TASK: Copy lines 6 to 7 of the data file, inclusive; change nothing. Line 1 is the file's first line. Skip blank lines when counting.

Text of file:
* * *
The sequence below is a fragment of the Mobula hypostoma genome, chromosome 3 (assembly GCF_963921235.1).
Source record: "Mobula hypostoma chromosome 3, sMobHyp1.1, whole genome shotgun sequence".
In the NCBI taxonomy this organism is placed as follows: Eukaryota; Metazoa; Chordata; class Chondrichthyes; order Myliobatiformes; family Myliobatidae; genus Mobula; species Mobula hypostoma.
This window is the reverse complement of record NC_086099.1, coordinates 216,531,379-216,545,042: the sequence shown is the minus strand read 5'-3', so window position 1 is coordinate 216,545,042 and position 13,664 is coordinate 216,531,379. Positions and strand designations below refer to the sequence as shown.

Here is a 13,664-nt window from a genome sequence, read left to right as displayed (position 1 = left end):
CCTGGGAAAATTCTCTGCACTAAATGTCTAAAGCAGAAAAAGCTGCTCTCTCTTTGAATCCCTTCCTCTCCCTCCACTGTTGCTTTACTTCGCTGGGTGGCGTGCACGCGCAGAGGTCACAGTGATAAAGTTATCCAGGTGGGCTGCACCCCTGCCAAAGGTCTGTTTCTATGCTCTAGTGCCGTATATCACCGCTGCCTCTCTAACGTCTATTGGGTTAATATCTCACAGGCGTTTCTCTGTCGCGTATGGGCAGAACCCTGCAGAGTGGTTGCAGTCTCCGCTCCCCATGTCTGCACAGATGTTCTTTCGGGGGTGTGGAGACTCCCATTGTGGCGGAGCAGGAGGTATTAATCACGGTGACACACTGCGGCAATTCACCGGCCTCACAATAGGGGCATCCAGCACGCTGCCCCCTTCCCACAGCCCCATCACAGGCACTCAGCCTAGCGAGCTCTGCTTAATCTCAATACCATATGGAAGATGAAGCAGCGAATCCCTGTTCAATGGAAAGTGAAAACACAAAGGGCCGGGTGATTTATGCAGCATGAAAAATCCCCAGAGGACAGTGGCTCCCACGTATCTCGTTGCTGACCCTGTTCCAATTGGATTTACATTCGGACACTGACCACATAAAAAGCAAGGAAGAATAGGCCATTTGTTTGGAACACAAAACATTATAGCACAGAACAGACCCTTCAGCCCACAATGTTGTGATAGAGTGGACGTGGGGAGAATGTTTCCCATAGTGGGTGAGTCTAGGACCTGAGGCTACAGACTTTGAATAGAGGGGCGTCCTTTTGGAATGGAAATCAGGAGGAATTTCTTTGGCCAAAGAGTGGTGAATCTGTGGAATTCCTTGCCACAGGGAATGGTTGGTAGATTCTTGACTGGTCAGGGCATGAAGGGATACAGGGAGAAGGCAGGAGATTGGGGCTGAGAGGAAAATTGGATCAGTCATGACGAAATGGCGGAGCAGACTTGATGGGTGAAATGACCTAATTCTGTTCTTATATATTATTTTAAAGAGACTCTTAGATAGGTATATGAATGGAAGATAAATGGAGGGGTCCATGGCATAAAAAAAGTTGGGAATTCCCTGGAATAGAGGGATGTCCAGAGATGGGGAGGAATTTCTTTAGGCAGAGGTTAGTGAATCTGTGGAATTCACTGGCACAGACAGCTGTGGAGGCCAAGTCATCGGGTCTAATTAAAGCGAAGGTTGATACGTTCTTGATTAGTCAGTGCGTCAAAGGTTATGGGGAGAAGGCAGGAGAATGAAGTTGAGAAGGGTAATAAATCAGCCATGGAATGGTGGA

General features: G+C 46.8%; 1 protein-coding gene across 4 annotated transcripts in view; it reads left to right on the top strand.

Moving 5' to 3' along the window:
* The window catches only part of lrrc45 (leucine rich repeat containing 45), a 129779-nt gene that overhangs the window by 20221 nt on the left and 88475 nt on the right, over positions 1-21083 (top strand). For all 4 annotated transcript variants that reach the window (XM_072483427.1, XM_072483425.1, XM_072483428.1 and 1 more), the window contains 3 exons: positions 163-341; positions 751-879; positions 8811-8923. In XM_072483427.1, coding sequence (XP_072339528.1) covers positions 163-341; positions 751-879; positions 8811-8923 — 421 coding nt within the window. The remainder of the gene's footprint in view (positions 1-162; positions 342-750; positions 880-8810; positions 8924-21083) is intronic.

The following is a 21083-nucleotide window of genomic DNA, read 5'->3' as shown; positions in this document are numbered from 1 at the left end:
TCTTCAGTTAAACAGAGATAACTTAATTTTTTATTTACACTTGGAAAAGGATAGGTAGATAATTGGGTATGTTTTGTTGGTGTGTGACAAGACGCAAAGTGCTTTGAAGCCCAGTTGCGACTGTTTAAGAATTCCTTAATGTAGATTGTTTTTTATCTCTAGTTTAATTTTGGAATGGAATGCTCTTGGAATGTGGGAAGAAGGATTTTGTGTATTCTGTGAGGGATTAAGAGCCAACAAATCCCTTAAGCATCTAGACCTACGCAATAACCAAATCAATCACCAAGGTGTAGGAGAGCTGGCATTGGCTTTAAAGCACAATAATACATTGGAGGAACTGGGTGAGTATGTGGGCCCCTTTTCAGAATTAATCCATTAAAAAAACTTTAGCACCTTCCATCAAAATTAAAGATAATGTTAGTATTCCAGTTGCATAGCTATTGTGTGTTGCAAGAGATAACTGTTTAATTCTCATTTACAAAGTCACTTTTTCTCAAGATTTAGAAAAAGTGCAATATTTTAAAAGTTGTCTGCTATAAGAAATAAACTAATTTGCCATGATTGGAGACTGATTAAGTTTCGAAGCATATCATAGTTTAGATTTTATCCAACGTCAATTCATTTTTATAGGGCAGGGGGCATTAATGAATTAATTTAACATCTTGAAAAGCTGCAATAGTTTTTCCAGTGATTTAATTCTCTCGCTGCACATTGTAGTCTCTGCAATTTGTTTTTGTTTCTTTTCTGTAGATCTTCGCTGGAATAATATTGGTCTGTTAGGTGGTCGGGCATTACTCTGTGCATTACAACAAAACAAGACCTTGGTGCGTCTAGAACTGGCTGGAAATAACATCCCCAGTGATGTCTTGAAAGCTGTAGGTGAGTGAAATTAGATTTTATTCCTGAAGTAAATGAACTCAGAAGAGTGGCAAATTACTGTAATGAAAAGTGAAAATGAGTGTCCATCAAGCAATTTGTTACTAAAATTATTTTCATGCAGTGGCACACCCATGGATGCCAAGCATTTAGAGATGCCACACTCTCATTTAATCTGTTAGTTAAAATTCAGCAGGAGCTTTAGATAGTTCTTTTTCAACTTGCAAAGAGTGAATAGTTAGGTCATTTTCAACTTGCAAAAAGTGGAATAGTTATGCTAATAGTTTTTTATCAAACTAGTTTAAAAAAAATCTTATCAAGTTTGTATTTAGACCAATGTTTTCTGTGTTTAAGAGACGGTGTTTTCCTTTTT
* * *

CCTGGGAAAATTCTCTGCACTAAATGTCTAAAGCAGAAAAAGCTGCTCTCTCTTTGAATCCCTTCCTCTCCCTCCACTGTTGCTTTACTTCGCTGGGTGGCGTGCACGCGCAGAGGTCACAGTGATAAAGTTATCCAGGTGGGCTGCACCCCTGCCAAAGGTCTGTTTCTATGCTCTAGTGCCGTATATCACCGCTGCCTCTCTAACGTCTATTGGGTTAATATCTCACAGGCGTTTCTCTGTCGCGTATGGGCAGAACCCTGCAGAGTGGTTGCAGTCTCCGCTCCCCATGTCTGCACAGATGTTCTTTCGGGGGTGTGGAGACTCCCATTGTGGCGGAGCAGGAGGTATTAATCACGGTGACACACTGCGGCAATTCACCGGCCTCACAATAGGGGCATCCAGCACGCTGCCCCCTTCCCACAGCCCCATCACAGGCACTCAGCCTAGCGAGCTCTGCTTAATCTCAATACCATATGGAAGATGAAGCAGCGAATCCCTGTTCAATGGAAAGTGAAAACACAAAGGGCCGGGTGATTTATGCAGCATGAAAAATCCCCAGAGGACAGTGGCTCCCACGTATCTCGTTGCTGACCCTGTTCCAATTGGATTTACATTCGGACACTGACCACATAAAAAGCAAGGAAGAATAGGCCATTTGTTTGGAACACAAAACATTATAGCACAGAACAGACCCTTCAGCCCACAATGTTGTGATAGAGTGGACGTGGGGAGAATGTTTCCCATAGTGGGTGAGTCTAGGACCTGAGGCTACAGACTTTGAATAGAGGGGCGTCCTTTTGGAATGGAAATCAGGAGGAATTTCTTTGGCCAAAGAGTGGTGAATCTGTGGAATTCCTTGCCACAGGGAATGGTTGGTAGATTCTTGACTGGTCAGGGCATGAAGGGATACAGGGAGAAGGCAGGAGATTGGGGCTGAGAGGAAAATTGGATCAGTCATGACGAAATGGCGGAGCAGACTTGATGGGTGAAATGACCTAATTCTGTTCTTATATATTATTTTAAAGAGACTCTTAGATAGGTATATGAATGGAAGATAAATGGAGGGGTCCATGGCATAAAAAAAGTTGGGAATTCCCTGGAATAGAGGGATGTCCAGAGATGGGGAGGAATTTCTTTAGGCAGAGGTTAGTGAATCTGTGGAATTCACTGGCACAGACAGCTGTGGAGGCCAAGTCATCGGGTCTAATTAAAGCGAAGGTTGATACGTTCTTGATTAGTCAGTGCGTCAAAGGTTATGGGGAGAAGGCAGGAGAATGAAGTTGAGAAGGGTAATAAATCAGCCATGGAATGGTGGA

General features: G+C 46.8%; 1 protein-coding gene across 4 annotated transcripts in view; it reads left to right on the top strand.